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Last updated on Oct-18-2019 Download

Which variables should get ZeroPage priority?

Which variables should get ZeroPage priority?
by on (#89816)
I'm creating an Assembler targeted solely for nes dev and I allow variables to be defined without any address assigned to them. The compiler will then arrange them in memory as it sees fit. Which means it needs to decide which variables to stuff in the Zero Page and which don't get the privilege of residing in the ZP. (Variables can be forced in or out of the ZeroPage as well, but those don't matter here)

My thought is to hand out ZeroPage locations to variables in the following order:
1. Most referenced.
2. Arrays
3. Structures

Does this make sense?

by on (#89817)
So you're trying to make an automated tool to decide whether a variable should be placed in the equivalent of ca65's "ZEROPAGE" segment or its "BSS" segment. I could see a use for that. In that case:

Before 1 should be "0. Variables used with addressing modes that work only on zero page". This includes (d,x) used for pointer tables and (d),y used for pointers into big arrays.

And near the bottom should be "4. Arrays that need to be aligned to the start of a 256-byte page, or arrays that need to not cross a page". Pretty much every game will use a page for the display list that gets copied to OAM through $4014. LJ65 uses two more: a page for player 1's matrix, and a page for player 2's matrix.

And you may want to include a way to shuffle the allocation order at compile time, so that buffer overflows become easier to spot as they spill onto different variables.

by on (#89818)
I don't think it is a good idea to automatically allocate data between ZP and normal RAM. You lose important bit of control with this.

And why yet another assembler, anyway? Isn't there are a lot of them already?

by on (#89820)
I think it's best left up the user honestly. With things like Tepples' mentioned (ZEROPAGE segment, or .zp for nesasm), variables can already be assigned to the zero page or not without a specific address.

That said, most referenced and anything in something that will loop a lot of times should be in the zero page. Any non static RAM should be as well, because it can be reused without costing much extra. As well, any variable referenced in the NMI routine should probably get priority.

I actually wouldn't put arrays and structures there, because of the space they'd take up. Most of my actual arrays take an entire page/half a page/a quarter of a page, and need to be consistent across frames.

by on (#89821)
You make a very good point tepples. If STX addr0,Y or STY addr0,X is called on that variable it will need to be place in the ZP before all others.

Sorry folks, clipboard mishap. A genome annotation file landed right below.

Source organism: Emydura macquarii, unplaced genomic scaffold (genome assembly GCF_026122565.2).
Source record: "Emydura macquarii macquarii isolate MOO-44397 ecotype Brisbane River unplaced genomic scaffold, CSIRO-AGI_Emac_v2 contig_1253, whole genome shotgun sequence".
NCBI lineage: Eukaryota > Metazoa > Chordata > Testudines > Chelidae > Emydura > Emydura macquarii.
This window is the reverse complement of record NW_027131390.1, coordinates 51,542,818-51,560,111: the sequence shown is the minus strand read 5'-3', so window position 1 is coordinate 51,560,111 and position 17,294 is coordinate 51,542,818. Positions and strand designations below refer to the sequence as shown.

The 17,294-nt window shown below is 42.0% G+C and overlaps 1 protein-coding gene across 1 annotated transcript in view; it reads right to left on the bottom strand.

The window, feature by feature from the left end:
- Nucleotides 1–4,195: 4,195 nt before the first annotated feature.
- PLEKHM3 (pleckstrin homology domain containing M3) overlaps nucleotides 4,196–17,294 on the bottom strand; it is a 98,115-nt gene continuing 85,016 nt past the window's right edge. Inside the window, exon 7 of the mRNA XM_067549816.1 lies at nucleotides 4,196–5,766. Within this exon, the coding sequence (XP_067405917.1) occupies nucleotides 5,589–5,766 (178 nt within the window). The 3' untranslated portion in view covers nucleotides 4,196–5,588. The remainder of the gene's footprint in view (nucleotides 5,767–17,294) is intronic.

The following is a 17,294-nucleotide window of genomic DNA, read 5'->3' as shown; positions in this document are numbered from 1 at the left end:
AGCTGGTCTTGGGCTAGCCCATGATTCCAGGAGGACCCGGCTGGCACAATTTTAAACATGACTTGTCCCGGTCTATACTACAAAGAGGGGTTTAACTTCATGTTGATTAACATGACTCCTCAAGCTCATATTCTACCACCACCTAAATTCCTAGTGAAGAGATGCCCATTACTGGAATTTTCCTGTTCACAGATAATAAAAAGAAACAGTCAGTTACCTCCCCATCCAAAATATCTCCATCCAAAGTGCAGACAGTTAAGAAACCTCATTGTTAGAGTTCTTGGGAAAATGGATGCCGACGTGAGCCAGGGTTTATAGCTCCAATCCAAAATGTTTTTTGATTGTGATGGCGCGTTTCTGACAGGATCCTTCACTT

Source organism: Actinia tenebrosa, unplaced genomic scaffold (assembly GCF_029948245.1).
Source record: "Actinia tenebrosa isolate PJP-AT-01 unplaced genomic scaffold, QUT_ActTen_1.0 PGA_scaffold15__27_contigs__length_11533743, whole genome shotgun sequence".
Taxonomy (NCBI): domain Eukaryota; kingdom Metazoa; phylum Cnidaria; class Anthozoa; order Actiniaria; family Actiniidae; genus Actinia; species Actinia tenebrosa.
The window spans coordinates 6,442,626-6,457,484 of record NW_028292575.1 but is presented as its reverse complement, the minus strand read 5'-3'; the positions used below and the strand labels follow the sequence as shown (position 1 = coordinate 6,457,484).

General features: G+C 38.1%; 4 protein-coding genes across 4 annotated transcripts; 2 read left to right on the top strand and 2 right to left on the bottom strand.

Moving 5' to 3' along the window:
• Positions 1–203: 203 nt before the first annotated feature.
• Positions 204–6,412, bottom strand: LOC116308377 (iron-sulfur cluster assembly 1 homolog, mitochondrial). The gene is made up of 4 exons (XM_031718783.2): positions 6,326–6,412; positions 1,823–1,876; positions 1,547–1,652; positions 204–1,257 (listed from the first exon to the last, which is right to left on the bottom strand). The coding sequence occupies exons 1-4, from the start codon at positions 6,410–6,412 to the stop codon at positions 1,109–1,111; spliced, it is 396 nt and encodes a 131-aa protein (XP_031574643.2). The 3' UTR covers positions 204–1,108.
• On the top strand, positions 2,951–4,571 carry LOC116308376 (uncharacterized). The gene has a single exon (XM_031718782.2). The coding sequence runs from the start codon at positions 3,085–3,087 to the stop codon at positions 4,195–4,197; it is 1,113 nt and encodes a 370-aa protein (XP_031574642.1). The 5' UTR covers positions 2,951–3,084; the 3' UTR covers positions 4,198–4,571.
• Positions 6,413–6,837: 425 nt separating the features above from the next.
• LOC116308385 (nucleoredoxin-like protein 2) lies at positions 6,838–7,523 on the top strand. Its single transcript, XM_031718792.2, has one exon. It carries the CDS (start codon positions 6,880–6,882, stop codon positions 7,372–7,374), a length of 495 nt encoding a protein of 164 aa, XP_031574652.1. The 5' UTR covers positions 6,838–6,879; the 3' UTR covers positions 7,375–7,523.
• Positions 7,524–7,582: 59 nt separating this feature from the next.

There is still the ability to mark a variable as ZP or not. Additionally you can flat out specify the address too. So #4 is already covered. I simply lock my Sprite[64] array to 0x300 or whever else I decide to store the Sprite ram for the DMA.

I'll make a note about non-static variables. Right now I'm not supporting them because I don't have anything in place to prevent collisions. Definately going on the backlog though.

by on (#89822)
The kind of arrays that would be put on zero page might include
  • an array of anything with one element for each player
  • an array of pointers with one element for each music channel

A static analysis of the most-referenced variables might help when trying to trim size from your code. So might an actual profile when trying to add speed to your code.

There is a way to handle non-static variables, and it depends on assembling a call graph of the program. Leaf functions, those that don't call anything else, have their variables at the very start, and if function A calls function B, function A's variables come after function B's. It breaks for recursive calls, but then recursive functions should be saving things on the stack anyway.

by on (#89824)
So based on everyone's feedback this is the order I think will work best:

-Variables that have an address specified in the source
-Variables referenced by STX zp,Y and STY zp,x must be placed in ZP (Compile error if this is not possible)
-Variables marked as ZP (Compile warning for each one that doesn't fit)
-Most referenced

Additionally the build ouput will note how many bytes, pointers, chars, arrays, structs etc were promoted to the ZP

by on (#89826)
It shouldn't be that crucial either way. ZP is slightly faster and uses one less byte of memory. It's only required for certain instructions to use things like the ZP(Y) indirection. Otherwise it's just about trying to optimize performance some I suppose. Unless your project is really needing to crunch every cycle you don't need to stress about what is in ZP and what isn't. Just in general put the main variables in there. Whatever gets used the most often to improve performance some.

by on (#89830)
I default to putting everything in ZP, except for large structures and arrays, which usually fill up the other pages. Once I run out of space in ZP I start demoting some variables, but that's almost never necessary.

Maybe you should be generous at first, and start demoting the variables only when ZP space runs out, based on the priorities you have set.